Participants at the second national retreat for states on the “Clean Nigeria: Use the Toilet Campaign”, have stressed the need to fast-track actions that would accelerate progress towards the attainment of Open Defecation-Free (ODF) Nigeria by 2025.
They also stressed the need to re-think the effectiveness of current approaches and strategies for delivering national sanitation targets; and for Nigeria to move beyond containment to safely manage sanitation, as well as harness different opportunities for fundraising and resource mobilisation.
This position was contained in a communique issued at the end of the retreat which held from February 23 to 14, 2023, in Abuja with the theme: “Sustaining the Gains of Improved Sanitation Towards an ODF Nigeria”, with 127 participants drawn from state RUWASSA’s and that of the FCT.
Development partners are WaterAid, NEWSAN, UNICEF, OPS-WASH, Youth WASH Africa, Lixil-SATO and ALGON. Others include representatives from Federal Ministries of Education; Environment; Civil Society Organisations (CSOs) and the press.
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According to the communique, since the inception of the Clean Nigeria Campaign, some of the challenges identified that may deter the success are as follows: low political will at sub-national level; low prioritisation; poor capacity; inadequate funding, poor private sector support and poor partnership and collaboration.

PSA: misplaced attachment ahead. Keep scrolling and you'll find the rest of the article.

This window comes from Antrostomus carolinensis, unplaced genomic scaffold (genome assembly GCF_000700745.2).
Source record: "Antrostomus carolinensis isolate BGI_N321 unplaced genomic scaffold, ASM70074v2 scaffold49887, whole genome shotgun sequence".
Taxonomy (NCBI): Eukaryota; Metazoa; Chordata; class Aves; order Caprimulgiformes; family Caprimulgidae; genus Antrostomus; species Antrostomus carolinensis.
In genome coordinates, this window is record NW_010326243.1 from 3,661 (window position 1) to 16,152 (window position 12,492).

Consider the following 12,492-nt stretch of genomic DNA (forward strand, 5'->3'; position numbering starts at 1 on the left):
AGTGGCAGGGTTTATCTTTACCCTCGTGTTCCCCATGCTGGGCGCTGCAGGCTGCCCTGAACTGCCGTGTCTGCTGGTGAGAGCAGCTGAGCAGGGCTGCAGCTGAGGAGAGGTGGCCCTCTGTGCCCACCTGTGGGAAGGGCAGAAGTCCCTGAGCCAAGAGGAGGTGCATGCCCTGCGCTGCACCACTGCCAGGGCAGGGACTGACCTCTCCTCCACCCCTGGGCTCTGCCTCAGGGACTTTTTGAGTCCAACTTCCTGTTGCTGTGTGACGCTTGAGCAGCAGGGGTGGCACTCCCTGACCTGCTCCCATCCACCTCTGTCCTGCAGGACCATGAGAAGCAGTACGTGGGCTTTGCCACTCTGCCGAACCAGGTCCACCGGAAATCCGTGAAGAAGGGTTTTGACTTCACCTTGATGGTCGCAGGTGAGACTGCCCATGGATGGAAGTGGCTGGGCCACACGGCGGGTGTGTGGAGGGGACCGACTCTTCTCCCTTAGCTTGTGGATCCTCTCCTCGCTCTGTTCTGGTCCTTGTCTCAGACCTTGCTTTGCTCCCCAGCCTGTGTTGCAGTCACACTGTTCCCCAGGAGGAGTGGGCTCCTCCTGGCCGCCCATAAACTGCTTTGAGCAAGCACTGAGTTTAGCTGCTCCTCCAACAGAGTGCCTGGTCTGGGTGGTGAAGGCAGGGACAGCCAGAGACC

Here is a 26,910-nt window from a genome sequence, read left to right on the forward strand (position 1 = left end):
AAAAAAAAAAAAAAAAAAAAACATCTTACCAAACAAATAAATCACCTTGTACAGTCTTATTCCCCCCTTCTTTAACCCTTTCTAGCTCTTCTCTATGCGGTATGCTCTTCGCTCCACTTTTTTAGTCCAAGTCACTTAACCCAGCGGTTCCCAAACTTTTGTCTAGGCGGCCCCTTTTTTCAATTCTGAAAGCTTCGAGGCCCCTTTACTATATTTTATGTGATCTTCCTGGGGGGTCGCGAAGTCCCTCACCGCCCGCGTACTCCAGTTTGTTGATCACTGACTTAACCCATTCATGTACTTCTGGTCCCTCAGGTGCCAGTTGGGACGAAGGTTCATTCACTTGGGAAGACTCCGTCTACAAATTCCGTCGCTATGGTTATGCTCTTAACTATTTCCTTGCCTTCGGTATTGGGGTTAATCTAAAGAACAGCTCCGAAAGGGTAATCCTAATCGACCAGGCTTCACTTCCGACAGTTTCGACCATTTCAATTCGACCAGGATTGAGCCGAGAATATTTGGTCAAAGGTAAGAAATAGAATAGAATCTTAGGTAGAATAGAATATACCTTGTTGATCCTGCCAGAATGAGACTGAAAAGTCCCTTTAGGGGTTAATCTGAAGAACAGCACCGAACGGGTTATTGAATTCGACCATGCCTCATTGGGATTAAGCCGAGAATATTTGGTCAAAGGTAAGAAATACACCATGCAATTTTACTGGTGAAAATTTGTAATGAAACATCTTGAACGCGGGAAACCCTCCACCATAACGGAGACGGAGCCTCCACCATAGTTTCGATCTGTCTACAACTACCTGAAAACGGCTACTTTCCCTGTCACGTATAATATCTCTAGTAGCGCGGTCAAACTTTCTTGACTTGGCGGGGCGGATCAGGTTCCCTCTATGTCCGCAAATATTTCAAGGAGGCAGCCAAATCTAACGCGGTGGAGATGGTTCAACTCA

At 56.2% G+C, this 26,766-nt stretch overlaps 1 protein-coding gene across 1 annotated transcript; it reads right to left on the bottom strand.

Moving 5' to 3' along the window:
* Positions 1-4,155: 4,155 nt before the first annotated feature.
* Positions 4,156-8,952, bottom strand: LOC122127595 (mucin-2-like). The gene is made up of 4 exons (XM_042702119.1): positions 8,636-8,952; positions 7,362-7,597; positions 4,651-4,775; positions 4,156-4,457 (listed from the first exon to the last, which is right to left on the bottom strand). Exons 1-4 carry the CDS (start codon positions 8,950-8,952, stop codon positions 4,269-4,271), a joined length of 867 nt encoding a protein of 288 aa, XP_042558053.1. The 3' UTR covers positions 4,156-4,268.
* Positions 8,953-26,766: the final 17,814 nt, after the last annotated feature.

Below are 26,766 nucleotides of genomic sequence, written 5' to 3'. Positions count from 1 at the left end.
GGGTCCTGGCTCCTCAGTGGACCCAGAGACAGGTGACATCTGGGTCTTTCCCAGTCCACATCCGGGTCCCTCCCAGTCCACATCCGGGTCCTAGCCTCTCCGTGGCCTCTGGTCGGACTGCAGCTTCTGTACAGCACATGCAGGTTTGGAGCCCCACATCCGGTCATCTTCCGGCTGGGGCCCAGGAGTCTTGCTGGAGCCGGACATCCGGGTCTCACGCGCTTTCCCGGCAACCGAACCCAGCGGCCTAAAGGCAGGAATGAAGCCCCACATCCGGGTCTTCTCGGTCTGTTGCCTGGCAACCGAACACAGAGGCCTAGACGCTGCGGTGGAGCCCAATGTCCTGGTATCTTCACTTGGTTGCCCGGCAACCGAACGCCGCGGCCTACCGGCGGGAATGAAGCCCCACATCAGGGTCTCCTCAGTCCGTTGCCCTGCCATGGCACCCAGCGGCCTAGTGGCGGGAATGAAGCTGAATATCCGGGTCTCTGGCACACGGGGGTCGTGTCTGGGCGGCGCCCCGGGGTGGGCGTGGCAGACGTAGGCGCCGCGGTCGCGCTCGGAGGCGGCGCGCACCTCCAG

The communique reads in part: “After two days of deliberations at plenary and technical sessions, the following key resolutions were arrived at and their implementation strategies: ODF drive through Clean Nigeria Campaign should move beyond containment to safely managed sanitation with consideration for urban areas; and states should intensify efforts and rethink their implementation strategies by adopting context specific approaches towards achieving ODF status.
“States should review or develop WASH related policies in line with the SDGS 6 Target, expanded and multifaceted partnerships at sub-national level are required to contribute to fast tracking progress and sustaining results towards meeting the SDG -6 in Nigeria.
“States should explore and harness funding for sanitation via organised private sector, philanthropists, indigenes in the diaspora, and states should harness opportunities available in the sanitation economy within their jurisdiction through engagement with relevant stakeholders like the private sector and financial institutions.
“CNCS/states should leverage on religious/traditional institutions and other notable personalities in driving the campaign to end open defecation.
“States should harness the innovation and the potentials available within the youth in contributing to WASH service delivery.
“OPS-WASH committed to adopt 100 LGAs to attain ODF status across the country between 2023 and 2024.”